The representative of Australia said that as United Nations Members had agreed to assume collective responsibility for the costs of UNEF, they should have an opportunity to express their views on UNEF's financial situation in the appropriate Committees. The ultimate authority over the Force's operations - including its over-all cost - had to reside with the Security Council.

The representative of the United States said that efficient operation of the Force must be combined with maximum attention to economy. He urged the Secretary-General to continue his policy of keeping UNEF costs as low as possible, consistent with efficient operations and fair compensation to troop-contributing Governments.

The representative of the USSR said that the UNEF presence on the area was only part of a broad complex of international efforts, the central factor of which should be the speedy resumption of the Geneva Peace Conference on the Middle East. The disengagement of troops was only the first step, he said, and should not be an excuse for perpetuating the existing situation. Peace could be achieved only on the basis of the full withdrawal of Israeli forces from all the Arab territories occupied in 1967 and the guaranteeing of the legitimate rights of the Arab people of Palestine. With regard to the question of financing, the USSR did not consider justified the increase of total expenditure beyond the ceiling determined by the Security Council and approved by the General Assembly.

The representative of the United Kingdom said that the continued operation of UNEF was essential to provide the necessary conditions for negotiations leading to a just and lasting settlement. He reiterated his Government's position that a clear distinction should be drawn between the present Emergency Force and any, more permanent, peace-keeping force that might later be set up to guarantee a settlement. The United Kingdom stood ready to play a part in such a force.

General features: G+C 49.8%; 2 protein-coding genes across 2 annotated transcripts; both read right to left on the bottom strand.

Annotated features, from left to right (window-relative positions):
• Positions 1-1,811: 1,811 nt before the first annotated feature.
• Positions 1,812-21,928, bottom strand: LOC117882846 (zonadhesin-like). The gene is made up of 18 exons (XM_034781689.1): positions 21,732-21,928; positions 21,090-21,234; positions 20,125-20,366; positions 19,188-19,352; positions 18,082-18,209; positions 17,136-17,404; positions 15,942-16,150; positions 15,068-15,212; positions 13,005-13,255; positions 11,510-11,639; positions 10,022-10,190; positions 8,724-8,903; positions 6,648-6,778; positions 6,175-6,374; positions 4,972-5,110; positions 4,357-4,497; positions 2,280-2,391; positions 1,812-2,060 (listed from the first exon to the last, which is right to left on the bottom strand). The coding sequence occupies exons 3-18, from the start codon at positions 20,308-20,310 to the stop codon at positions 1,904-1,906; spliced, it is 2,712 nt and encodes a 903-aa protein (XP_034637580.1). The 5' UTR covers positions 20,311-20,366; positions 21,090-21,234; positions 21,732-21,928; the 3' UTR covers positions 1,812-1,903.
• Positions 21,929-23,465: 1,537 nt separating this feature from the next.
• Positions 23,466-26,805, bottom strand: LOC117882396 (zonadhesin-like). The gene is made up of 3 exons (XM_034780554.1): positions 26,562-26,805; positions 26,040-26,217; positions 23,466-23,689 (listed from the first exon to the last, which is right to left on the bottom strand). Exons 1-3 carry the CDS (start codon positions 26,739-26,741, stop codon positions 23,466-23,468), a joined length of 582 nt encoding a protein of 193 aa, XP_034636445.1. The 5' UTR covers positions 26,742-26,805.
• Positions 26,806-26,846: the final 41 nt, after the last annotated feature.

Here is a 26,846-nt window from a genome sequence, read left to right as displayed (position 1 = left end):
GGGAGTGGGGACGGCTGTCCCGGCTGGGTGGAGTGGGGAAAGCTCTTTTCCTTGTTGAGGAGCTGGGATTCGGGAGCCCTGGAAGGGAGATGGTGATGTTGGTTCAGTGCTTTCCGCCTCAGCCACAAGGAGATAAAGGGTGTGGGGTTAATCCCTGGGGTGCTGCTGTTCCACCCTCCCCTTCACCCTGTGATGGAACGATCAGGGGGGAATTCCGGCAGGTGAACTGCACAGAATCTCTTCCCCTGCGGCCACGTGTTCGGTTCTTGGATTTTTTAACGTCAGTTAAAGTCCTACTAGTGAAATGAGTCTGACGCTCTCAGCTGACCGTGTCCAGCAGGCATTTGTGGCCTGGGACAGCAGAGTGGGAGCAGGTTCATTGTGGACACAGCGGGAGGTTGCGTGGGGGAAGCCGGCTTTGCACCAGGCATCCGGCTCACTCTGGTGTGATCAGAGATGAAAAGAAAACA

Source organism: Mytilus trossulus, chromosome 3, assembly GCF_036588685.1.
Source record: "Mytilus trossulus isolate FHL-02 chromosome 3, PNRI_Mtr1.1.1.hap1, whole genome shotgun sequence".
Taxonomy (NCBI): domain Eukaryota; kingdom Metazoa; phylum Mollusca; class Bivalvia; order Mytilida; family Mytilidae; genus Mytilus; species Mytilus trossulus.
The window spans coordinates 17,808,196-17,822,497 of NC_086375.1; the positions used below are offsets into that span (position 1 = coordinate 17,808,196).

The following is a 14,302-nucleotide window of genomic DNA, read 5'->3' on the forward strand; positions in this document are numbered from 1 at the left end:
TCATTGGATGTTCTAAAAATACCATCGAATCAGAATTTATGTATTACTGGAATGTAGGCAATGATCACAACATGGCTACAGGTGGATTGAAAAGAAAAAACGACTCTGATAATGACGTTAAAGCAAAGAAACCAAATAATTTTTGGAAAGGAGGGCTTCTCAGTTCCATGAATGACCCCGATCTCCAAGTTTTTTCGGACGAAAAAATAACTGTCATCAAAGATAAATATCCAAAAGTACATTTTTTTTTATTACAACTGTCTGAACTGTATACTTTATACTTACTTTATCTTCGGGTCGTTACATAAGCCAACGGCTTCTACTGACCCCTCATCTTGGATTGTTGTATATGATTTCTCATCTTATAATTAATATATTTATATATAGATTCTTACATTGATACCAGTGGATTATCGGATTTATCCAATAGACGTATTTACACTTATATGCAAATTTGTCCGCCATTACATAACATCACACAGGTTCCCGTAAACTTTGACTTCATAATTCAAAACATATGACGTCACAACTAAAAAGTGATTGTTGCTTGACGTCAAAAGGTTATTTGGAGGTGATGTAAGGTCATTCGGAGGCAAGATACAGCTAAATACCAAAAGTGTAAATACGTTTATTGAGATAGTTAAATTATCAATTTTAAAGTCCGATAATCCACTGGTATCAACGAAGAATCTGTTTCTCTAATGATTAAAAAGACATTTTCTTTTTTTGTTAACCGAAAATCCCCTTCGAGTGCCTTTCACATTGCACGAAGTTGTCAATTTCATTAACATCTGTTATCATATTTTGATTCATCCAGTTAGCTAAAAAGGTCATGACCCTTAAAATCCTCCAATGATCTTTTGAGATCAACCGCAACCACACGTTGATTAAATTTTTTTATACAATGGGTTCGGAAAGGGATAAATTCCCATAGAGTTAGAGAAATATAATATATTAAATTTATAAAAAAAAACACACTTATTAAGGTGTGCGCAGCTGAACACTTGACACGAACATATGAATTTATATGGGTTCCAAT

In a further progress report on UNEF dated 18 January 1975, the Secretary-General said that the Panamanian contingent had been withdrawn by 25 November 1974 and had not been replaced. The current total troop strength stood at 4,044 men, with contingents from Canada, Finland, Ghana, Indonesia, Poland, Senegal and Sweden.

He reported that arrangements had been made by ICRC and UNEF for the transfer of 4,188 persons from Israeli-occupied territory to Egypt, and 1,309 persons from Egypt to Israeli-occupied territory under the family reunification and student exchange programmes.

Search operations for the recovery of bodies of soldiers had terminated on 1 July 1974.

The Secretary-General also reported that, on 24 December 1974, three members of the Canadian contingent had been killed in a motor-car accident.
Documentary references

Communications and reports
(1-18 January 1974)

S/11057/Add.192, 195, 198, 199, 201, 204, 207, 208, 212, 215, 218, 219, 222, 225, 228, 231, 232, 234, 235, 238, 241, 243, 245. Further reports received by Secretary-General on status of cease-fire in Middle East, dated 1 -19 January 1974.

S/11181 (A/9479). Letter of 4 January 1974 from Israel.

S/11184. Letter of 7 January 1974 from Egypt.


S/11188 (A/9482), S/11189 (A/9483). Letters of 10 and 11 January 1974 from Israel.

A/11191. Letter of 11 January 1974 from Egypt.

S/11194 (A/9484). Letter of 15 January 1974 from Israel.

S/11196, S/11197. Letters of 14 and 16 January 1974 from Egypt.


Egyptian-Israeli Agreement on
Disengagement of Forces of 18 January 1974

S/11056/Add.7 and Add.7/Corr.1, Add.8-11, Add.12 and Add.12/Corr.1, Add.13, Add.14. Further progress reports of Secretary-General on UNEF, dated 11, 24 and 28 January, 4, 12 and 21 February and 4 and 16 March 1974.

S/11198 and Add.1. Letters of 18 and 23 January from Secretary-General.

S/11214. Note of 11 February 1974 by President of Security Council.


Further reports
(January and February 1974)

S/11057/Add.247, 249, 251, 253, 257, 258, 263, 266, 269, 272, 275, 278. Further reports received by Secretary-General on status of cease-fire in Middle East, dated 20-26 and 28-31 January 1974.

S/11057/Add.280, 283, 286, 296, 312. Further reports received by Secretary-General on status of cease-fire in Middle East, dated 1-3, 7 and 15 February 1974.